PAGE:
“We learn pretty early in life that most basic difference between men and women: Men have penises, and women have vaginas. But more fundamentally, our cells contain different chromosomes—women are dealt two X chromosomes, men an X and a Y—and, therefore, many different genes. Most genes on one of the female X chromosomes are silenced so that there's only one functional copy of each, but there are exceptions; and while many Y chromosome genes direct testis development, others influence hormones and the brain. Even the genes we share are made into proteins at different rates: A study published in July 2006 in Genome Research compared the levels of gene expression in male and female mice and found that 72 percent of active genes in the liver, 68 percent of those in fat, 55.4 percent of the ones in muscle, and 13.6 percent of genes in the brain were expressed in different amounts in the sexes.”
(Quoted from “Women aren't properly represented in scientific studies” by Melinda Wenner Moyer. Published on Slate.com; http://www.slate.com/id/2261297/, July 28th, 2010)
The ability of our laws to reflect common sense by distinguishing one sort of thing from another has largely evaporated. I say “largely” because our law still distinguishes those who might need special assistance and extra protections from those who don’t, such as the differently-abled or the economically disenfranchised. But because our law, when it DOES distinguish one thing from another, distinguishes the so-called disadvantaged from “the rest of us”, the tendency is to see such distinctions as a declaration of relative value—as if the difference being recognized is a declaration that one thing is less than another thing.
One may argue that laws ensuring special help for the disadvantaged do no such thing and of course in theory that’s true. These laws don’t suggest by implication that one thing has less value than another and they certainly don’t explicate it. But right or wrong, our commons sense tells us that it’s better to be healthy and have the use of one’s own faculties than otherwise and that it’s better to be provided for out of one’s own efforts than to be dependent on the alms of another. The result is that at some level we do see these laws as distinguishing between what is better and what is worse.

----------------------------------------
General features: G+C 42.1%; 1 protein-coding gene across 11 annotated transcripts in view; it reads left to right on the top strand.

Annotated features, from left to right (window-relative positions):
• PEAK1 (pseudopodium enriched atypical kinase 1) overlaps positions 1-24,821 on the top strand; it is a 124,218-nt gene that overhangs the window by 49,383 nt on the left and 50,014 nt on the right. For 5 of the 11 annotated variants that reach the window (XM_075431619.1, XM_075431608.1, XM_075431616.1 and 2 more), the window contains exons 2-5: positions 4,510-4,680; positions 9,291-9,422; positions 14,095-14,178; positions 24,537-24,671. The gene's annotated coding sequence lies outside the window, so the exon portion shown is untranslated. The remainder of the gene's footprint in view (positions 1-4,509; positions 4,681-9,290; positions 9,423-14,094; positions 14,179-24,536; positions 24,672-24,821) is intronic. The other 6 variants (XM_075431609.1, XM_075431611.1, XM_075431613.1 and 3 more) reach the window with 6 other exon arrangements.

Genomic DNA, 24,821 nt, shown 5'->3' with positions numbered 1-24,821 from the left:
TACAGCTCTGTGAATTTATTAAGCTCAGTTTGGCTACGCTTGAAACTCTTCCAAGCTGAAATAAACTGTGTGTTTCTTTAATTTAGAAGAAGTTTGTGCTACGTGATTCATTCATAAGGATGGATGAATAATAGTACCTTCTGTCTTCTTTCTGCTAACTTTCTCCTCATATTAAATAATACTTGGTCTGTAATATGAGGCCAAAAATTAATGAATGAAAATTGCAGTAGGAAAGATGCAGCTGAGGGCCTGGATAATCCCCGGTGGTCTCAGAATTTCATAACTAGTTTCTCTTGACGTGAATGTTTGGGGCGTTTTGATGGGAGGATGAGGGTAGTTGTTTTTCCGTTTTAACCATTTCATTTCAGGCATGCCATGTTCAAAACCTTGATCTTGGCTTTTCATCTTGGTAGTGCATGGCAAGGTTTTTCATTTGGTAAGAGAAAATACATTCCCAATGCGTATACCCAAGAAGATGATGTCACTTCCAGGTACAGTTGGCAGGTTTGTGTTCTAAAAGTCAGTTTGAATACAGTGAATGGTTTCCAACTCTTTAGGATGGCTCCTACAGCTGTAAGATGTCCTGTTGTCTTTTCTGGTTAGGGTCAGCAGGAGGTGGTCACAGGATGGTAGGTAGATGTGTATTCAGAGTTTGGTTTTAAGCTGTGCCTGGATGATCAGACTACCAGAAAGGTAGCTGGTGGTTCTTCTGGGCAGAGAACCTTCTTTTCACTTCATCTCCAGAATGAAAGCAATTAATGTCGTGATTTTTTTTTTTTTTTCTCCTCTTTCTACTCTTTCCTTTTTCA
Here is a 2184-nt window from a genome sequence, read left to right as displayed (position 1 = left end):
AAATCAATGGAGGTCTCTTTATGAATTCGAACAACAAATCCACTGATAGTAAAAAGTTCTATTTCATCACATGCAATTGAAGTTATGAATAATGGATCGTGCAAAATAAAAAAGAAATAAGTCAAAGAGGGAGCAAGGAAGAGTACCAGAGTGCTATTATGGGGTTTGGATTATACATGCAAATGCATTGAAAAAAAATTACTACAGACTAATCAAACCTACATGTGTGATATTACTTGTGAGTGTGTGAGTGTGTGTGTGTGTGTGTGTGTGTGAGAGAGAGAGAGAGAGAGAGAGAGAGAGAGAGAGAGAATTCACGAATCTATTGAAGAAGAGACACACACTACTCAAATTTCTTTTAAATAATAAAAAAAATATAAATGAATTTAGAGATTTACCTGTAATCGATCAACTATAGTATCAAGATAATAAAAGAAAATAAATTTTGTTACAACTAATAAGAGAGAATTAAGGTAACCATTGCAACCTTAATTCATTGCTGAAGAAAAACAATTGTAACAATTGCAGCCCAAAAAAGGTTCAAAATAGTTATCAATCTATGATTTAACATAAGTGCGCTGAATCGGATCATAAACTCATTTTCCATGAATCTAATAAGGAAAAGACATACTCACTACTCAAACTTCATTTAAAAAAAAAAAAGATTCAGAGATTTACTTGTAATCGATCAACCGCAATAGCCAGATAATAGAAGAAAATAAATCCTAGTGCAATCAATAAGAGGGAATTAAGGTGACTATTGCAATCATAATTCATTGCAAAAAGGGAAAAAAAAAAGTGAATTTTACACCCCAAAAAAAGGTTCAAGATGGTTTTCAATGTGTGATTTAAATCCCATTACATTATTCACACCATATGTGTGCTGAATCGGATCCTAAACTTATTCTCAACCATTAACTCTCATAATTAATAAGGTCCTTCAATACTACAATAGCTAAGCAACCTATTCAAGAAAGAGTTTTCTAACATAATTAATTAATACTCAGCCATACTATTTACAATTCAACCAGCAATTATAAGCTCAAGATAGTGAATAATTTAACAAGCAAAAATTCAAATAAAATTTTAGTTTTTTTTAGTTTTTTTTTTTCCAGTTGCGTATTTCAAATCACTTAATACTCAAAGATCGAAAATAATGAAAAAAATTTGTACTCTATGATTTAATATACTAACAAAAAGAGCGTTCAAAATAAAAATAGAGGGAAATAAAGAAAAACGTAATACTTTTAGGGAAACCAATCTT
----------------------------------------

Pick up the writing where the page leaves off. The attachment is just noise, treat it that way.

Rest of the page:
Elsewhere, though, our laws are explicit in stating that one thing is of less value than another and should therefore be treated differently. I’m speaking in particular about those laws which afford the newborn child every possible protection while permitting the destruction of the child still in the womb.
In each of these cases, whether intended or not, the distinction recognized by our law is seen as a declaration that one thing is less than another and is for that reason entitled (or doomed) to different treatment.
Where a law recognizes what is believed to be a real and relevant distinction the law is considered just. When such a relevant and real distinction is NOT believed to exist, the law is considered unjust, offensive, those who support the law are scorned as misguided or even evil, and pressure mounts for the law’s repeal.
Those who support the creation of laws that would make it illegal to terminate the life of a child still in the womb are offended by laws that recognize a difference where they don’t believe any real or relevant difference exists. They further believe that science and philosophy are on their side. Pro-abortionists should understand that this is the reason anti-abortionists want to curtail and ultimately deny the “right” of women to terminate their pregnancies. It’s got nothing to do with being backward or draconian or because they aren’t sensitive to the dangers of “back alley abortions”. It’s because they don’t see a real or relevant difference between the child before it’s born and the child after it’s born and since one enjoys the protection of the law so should the other.